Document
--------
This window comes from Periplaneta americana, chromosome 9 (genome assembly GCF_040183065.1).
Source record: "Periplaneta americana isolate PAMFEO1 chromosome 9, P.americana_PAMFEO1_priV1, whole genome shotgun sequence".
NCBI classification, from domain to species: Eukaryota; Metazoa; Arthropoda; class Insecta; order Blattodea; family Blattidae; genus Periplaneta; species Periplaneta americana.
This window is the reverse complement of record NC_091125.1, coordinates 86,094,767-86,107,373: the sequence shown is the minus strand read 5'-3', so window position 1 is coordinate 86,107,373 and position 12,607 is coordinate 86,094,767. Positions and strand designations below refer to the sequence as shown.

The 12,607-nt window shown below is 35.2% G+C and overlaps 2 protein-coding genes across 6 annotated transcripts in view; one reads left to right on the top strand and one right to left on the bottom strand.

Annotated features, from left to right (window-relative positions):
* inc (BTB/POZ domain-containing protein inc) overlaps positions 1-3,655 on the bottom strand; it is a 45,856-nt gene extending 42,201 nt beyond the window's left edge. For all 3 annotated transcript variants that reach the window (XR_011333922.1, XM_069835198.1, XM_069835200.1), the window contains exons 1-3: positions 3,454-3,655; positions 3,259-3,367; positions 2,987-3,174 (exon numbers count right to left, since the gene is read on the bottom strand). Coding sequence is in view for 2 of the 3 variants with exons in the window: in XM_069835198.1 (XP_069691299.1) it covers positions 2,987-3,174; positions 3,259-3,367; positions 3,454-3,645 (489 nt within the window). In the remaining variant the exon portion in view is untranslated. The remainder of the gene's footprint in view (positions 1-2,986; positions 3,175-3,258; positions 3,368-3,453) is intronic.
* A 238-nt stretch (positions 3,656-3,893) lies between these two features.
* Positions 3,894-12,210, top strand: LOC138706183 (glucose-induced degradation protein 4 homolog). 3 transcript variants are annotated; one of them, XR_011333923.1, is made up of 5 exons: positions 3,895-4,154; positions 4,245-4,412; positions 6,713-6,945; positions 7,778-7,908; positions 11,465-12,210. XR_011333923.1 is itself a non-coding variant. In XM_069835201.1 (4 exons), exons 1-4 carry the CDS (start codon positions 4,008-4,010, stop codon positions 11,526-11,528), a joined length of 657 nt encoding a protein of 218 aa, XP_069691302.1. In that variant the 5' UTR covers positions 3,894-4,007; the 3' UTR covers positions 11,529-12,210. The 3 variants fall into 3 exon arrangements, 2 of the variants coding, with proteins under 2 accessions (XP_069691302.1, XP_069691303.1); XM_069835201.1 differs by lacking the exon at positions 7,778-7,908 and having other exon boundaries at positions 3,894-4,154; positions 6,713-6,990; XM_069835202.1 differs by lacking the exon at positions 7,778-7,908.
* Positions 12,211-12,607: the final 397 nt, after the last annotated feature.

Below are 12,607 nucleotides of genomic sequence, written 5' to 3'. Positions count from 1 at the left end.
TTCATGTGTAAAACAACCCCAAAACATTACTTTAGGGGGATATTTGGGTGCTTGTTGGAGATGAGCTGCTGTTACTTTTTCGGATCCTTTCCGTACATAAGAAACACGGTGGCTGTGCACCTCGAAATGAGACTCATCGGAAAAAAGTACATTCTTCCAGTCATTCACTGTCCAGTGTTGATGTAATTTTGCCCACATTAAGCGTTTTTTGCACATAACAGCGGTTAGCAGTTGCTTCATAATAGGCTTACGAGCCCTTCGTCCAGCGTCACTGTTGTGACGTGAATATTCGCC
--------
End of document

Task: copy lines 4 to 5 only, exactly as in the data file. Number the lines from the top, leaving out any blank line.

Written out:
This window is the reverse complement of record NC_091125.1, coordinates 86,094,767-86,107,373: the sequence shown is the minus strand read 5'-3', so window position 1 is coordinate 86,107,373 and position 12,607 is coordinate 86,094,767. Positions and strand designations below refer to the sequence as shown.

The 12,607-nt window shown below is 35.2% G+C and overlaps 2 protein-coding genes across 6 annotated transcripts in view; one reads left to right on the top strand and one right to left on the bottom strand.